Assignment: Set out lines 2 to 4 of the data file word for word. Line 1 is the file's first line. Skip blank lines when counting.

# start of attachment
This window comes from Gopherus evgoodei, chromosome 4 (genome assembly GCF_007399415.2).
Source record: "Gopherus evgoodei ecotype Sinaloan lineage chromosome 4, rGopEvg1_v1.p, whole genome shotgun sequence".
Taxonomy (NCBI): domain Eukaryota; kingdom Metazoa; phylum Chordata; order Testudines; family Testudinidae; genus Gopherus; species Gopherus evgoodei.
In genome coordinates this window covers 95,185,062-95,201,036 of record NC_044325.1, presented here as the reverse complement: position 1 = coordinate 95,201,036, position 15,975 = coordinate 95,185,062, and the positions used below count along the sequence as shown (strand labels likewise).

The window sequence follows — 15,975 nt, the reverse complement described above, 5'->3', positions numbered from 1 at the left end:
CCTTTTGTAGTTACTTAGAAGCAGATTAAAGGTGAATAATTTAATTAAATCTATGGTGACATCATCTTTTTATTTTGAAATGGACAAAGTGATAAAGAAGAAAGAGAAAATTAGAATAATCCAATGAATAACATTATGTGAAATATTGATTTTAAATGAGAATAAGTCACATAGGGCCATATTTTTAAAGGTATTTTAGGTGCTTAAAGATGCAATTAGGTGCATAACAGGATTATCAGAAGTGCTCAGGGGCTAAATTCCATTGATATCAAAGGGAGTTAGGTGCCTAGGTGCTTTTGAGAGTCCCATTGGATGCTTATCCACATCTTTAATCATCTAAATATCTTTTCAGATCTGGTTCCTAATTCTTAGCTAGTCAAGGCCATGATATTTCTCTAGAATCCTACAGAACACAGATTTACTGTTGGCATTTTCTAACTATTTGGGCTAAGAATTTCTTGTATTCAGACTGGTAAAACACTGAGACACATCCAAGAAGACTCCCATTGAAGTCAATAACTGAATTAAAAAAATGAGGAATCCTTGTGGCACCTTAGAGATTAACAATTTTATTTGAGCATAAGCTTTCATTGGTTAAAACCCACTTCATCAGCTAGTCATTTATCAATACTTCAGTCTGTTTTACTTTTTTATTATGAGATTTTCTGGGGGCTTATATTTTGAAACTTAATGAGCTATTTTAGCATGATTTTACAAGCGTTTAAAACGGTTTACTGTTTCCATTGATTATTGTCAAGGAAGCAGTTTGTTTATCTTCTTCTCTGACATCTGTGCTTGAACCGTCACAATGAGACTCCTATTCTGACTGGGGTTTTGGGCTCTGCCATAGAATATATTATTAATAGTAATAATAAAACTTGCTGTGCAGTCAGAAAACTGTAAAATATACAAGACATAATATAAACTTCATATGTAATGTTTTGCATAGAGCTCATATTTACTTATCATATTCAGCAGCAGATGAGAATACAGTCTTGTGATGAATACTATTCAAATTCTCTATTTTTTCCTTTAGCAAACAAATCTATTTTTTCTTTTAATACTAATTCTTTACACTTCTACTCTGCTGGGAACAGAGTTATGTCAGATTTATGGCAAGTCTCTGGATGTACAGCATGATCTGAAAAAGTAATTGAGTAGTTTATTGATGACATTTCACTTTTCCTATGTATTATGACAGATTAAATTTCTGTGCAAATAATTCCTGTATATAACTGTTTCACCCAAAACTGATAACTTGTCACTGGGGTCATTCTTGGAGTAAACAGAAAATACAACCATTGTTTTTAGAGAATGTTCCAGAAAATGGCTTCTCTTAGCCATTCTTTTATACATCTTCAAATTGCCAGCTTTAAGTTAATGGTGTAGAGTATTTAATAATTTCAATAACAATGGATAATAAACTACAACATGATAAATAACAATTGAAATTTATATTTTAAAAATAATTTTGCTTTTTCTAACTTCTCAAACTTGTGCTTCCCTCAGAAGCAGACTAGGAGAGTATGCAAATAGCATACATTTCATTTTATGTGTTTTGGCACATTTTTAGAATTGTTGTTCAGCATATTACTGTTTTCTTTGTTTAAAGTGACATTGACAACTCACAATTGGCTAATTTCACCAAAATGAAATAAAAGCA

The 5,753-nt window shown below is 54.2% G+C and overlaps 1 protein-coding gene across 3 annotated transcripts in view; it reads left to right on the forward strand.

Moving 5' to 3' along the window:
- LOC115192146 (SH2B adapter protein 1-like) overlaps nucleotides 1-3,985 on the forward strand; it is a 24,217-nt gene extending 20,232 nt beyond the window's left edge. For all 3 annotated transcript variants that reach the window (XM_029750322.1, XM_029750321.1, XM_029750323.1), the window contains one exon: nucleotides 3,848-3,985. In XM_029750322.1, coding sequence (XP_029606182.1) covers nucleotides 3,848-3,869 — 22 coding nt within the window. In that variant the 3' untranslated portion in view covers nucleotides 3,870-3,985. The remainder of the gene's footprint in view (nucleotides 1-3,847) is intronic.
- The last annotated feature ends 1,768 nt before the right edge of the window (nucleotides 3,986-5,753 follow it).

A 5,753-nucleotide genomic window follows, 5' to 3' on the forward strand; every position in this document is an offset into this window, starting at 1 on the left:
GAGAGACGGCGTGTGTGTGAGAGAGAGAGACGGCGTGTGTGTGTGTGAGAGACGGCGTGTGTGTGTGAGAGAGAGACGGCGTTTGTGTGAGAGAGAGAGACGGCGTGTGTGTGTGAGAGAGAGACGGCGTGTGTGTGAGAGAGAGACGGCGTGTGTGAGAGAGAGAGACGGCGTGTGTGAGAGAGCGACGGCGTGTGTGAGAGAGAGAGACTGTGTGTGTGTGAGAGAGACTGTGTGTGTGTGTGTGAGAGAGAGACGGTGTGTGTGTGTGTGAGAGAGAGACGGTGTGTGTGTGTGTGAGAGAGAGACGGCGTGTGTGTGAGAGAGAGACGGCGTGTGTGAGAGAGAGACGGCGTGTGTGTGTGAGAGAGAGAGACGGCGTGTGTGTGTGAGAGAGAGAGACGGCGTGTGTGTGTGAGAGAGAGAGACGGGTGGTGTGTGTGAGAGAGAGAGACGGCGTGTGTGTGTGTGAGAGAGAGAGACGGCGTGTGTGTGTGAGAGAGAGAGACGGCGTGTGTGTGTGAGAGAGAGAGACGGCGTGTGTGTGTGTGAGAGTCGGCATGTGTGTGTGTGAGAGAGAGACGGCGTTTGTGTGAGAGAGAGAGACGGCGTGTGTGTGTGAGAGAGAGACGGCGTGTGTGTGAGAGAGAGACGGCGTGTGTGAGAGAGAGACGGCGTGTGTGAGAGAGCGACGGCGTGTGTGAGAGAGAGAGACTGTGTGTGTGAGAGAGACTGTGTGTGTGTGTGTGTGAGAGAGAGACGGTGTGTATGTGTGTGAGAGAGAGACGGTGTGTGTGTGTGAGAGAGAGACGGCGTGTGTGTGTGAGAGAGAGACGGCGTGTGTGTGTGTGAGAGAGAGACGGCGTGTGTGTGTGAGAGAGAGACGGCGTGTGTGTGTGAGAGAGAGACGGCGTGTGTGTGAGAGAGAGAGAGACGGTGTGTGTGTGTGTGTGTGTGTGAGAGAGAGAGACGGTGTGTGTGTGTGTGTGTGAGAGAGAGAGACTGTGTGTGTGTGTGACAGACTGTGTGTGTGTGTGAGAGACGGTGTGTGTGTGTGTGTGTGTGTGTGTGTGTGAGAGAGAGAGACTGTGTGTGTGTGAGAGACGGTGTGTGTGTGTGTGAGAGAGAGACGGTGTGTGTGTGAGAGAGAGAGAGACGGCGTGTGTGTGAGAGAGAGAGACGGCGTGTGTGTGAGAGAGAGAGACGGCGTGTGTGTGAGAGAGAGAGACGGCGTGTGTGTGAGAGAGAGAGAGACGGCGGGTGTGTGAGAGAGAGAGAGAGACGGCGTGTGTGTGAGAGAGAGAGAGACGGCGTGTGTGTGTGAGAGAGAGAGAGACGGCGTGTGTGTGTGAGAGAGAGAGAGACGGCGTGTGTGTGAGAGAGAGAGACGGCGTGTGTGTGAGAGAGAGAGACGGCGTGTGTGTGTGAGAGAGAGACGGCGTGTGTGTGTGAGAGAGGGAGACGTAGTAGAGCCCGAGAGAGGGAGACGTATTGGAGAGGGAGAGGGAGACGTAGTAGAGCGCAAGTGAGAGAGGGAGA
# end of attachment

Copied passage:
Source record: "Gopherus evgoodei ecotype Sinaloan lineage chromosome 4, rGopEvg1_v1.p, whole genome shotgun sequence".
Taxonomy (NCBI): domain Eukaryota; kingdom Metazoa; phylum Chordata; order Testudines; family Testudinidae; genus Gopherus; species Gopherus evgoodei.
In genome coordinates this window covers 95,185,062-95,201,036 of record NC_044325.1, presented here as the reverse complement: position 1 = coordinate 95,201,036, position 15,975 = coordinate 95,185,062, and the positions used below count along the sequence as shown (strand labels likewise).